Apple OS X Mountain Lion review: iOS-like features help unify your digital world

The new desktop OS benefits from new features adopted from iOS

By Michael deAgonia, Computerworld |  Software, Apple, OS X Mountain Lion

Mail

Apple's Mail app gets a few notable improvements, including notification support, inline search for words and phrases, and the optional escalation of selected contacts to "VIP status." Visually, things looks pretty much the same as before, save for a few tweaks. The threaded view now automatically displays replies, something that was hidden in Lion, though it was an option. And clicking the top of the email list scrolls the list to the top, similar to the tap-to-scroll behavior in iOS.

Behind the scenes, though, Mail now syncs a variety of settings -- such as favorites, account information, recent senders, mail rules and preferences, and smart mailboxes -- to iCloud. If you have more than one Mac, that means if you set up Mail on one, all the information is synced with the others when logged into iCloud. Nice and easy.

If there are special people in your life, you can now make them VIPs; their emails will go into a smart mailbox aptly named VIP. And you can adjust Mail notifications to only alert you when you get emails from your VIPs. How do you make someone a VIP? Hover the cursor near his name in Mail and a star will appear: Click that star. Or you can right-click the name and select VIP.

Mail, while nice, still has its share of flaws, many of which have been part of the app for years. Emails that have been read sometimes still show up as unread, and only quitting and relaunching Mail remedies that; sometimes the names listed in the To: field appear jumbled; and Apple's Junk Mail filter doesn't work anywhere near as well as it did when introduced years ago. One would think these issues would have been eliminated by now. One would be wrong.

Safari and Web browsing

Safari, Apple's Web browser, gets its share of improvements with Version 6 in Mountain Lion. The search and address bars have been consolidated into a single bar that does the job of both. Once you start typing in the new bar, Safari tries to help out by listing suggestions from your bookmarks, browsing history and Google searches.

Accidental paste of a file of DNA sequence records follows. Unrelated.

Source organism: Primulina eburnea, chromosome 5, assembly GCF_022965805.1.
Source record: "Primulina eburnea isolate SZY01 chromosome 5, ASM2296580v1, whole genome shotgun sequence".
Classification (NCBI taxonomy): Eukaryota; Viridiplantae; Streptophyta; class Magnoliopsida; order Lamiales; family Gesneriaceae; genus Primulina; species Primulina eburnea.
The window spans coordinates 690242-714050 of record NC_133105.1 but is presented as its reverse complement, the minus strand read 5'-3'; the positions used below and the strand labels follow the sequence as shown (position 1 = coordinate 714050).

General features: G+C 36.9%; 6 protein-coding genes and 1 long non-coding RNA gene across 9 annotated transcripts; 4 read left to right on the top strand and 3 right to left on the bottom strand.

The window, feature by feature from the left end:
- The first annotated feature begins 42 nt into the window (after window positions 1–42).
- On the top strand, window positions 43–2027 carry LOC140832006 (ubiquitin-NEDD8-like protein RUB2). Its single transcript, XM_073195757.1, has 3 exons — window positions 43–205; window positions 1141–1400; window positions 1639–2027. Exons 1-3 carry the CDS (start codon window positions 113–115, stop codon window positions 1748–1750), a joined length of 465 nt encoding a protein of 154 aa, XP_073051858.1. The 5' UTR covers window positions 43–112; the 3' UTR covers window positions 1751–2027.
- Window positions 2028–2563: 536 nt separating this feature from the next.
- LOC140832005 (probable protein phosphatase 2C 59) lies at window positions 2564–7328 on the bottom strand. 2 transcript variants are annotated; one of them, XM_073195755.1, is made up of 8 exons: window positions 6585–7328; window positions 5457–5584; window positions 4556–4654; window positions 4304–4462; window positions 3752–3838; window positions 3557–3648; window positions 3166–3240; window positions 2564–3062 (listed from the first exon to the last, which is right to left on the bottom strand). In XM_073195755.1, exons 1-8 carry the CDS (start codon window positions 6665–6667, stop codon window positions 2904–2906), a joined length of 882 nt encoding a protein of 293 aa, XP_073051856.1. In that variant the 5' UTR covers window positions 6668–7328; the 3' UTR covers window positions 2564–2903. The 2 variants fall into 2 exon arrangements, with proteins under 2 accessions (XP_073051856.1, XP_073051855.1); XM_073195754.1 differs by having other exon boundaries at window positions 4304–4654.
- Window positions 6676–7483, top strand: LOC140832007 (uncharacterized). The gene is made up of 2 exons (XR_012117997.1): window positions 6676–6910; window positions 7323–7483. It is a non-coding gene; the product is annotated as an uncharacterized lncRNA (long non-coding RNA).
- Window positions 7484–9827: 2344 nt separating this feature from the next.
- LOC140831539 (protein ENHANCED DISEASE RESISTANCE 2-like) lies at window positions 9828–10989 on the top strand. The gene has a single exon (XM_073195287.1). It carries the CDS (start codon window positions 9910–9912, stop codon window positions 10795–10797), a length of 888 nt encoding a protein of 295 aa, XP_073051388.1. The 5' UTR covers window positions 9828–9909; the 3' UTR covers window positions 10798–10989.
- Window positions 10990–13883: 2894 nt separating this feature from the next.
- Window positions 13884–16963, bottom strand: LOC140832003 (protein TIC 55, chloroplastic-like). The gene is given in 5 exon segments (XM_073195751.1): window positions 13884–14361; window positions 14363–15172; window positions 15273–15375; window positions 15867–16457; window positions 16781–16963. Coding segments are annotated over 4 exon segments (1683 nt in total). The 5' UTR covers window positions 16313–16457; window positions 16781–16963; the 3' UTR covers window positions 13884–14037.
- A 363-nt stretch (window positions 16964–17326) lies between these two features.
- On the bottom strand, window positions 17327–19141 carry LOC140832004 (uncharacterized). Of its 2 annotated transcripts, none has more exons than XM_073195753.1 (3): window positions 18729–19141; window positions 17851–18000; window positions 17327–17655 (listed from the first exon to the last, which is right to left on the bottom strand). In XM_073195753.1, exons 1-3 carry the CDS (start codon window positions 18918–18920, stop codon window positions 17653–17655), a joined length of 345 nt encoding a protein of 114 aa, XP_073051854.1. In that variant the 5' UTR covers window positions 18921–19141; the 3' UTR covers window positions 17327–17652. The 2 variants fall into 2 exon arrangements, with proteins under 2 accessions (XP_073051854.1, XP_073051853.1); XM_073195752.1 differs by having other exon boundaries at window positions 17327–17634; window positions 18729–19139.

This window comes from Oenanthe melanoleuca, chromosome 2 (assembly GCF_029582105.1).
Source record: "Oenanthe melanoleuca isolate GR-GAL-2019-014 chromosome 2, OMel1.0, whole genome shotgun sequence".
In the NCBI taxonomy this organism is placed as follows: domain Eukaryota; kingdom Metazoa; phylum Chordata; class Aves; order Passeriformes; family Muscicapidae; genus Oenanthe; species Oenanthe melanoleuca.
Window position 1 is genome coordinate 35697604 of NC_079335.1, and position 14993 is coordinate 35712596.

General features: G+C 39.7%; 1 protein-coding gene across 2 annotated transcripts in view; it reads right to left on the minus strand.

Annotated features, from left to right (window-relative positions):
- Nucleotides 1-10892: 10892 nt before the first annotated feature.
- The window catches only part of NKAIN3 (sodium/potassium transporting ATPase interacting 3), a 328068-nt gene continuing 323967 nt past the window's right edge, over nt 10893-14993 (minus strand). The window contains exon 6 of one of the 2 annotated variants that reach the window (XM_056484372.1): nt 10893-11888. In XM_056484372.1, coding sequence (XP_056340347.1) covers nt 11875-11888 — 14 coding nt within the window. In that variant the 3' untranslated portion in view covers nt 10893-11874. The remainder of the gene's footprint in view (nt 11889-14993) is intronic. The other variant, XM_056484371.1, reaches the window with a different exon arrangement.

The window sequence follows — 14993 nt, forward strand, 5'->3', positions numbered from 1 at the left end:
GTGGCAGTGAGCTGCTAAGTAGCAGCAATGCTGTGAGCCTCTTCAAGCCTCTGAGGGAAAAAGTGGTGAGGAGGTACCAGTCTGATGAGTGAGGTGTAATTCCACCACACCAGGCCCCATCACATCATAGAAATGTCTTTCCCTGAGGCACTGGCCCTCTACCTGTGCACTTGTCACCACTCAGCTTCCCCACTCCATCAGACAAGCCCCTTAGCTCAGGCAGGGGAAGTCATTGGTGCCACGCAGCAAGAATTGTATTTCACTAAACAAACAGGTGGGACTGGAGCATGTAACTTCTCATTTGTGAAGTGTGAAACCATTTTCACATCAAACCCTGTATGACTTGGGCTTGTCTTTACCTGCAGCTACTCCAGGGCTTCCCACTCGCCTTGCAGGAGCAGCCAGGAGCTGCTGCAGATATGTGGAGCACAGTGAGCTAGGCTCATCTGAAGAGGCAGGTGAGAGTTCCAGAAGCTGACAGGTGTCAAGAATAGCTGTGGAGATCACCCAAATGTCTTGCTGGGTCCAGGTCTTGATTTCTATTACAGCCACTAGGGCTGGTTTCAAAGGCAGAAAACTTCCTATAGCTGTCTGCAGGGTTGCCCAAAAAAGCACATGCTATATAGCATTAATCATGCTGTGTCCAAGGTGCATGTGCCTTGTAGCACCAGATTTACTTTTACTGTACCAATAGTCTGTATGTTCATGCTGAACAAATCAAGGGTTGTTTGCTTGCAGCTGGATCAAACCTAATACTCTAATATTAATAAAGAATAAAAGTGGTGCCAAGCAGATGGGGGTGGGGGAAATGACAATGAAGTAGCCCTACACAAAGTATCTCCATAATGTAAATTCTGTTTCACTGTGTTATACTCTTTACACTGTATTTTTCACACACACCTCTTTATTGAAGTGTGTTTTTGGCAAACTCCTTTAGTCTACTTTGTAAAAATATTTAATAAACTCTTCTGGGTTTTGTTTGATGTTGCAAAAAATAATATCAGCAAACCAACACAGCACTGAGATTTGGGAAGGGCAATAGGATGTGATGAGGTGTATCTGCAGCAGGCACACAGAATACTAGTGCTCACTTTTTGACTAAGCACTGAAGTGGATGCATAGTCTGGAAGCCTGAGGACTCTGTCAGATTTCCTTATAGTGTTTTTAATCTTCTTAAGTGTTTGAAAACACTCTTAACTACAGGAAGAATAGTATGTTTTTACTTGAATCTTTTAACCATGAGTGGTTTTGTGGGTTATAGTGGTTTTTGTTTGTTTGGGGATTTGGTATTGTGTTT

To the right of this unified address/search bar sits the always-present Reader button. This feature reformats the Web content for easier reading by removing ads and superfluous images and by consolidating multipage stories into one -- it isn't new, but it gains a bit more prominence by being integrated with the address/search bar as a bright blue button.

To the left of the address bar, Safari gets a new Share button that allows you to add a Web page to the Reading List for later viewing, add a bookmark, email a Web page, send a URL via Messages or tweet a link.

Next to the Share button is a feature Apple calls iCloud Tabs. It consolidates all of the browsing sessions on all of your devices using one button and allows on-the-fly access to whatever you were reading on your current device. For instance, if you were reading a Web page on your laptop at home, you could pick up where you left off on your iMac at work. Eventually, when iOS 6 rolls out, this functionality will be expanded to the iPhone and the iPad.

Reading List has become decidedly more useful. To add your current page to Reading List, click on the Share button and choose Add To Reading List. A link will then leap into the Reading List icon -- the icon looks like a pair of eyeglasses -- and the Reading List icon will become a small progress bar, before returning to the normal black glasses icon when the sync is complete.

Using the "pinch" gesture, you can shrink tabbed windows in Safari and scroll between them by swiping left or right with two fingers.

One issue I had with Lion was that Reading List didn't save stories for offline viewing; in Mountain Lion, it does. Using iCloud, stories you save in Reading List are available for offline reading on your other Macs, a feature that will also be extended to the iPad and the iPhone in a future update.

Apple boasts that Safari has a much faster JavaScript rendering engine than previous versions; the browser does, indeed, feel fast. That peppiness can also be attributed to the fact that Safari has hardware acceleration, and scrolling feels much more responsive. (Apple now allows websites to access Notification Center; we'll see how many take advantage of that feature -- and what they do with it.)


Originally published on Computerworld |  Click here to read the original story.
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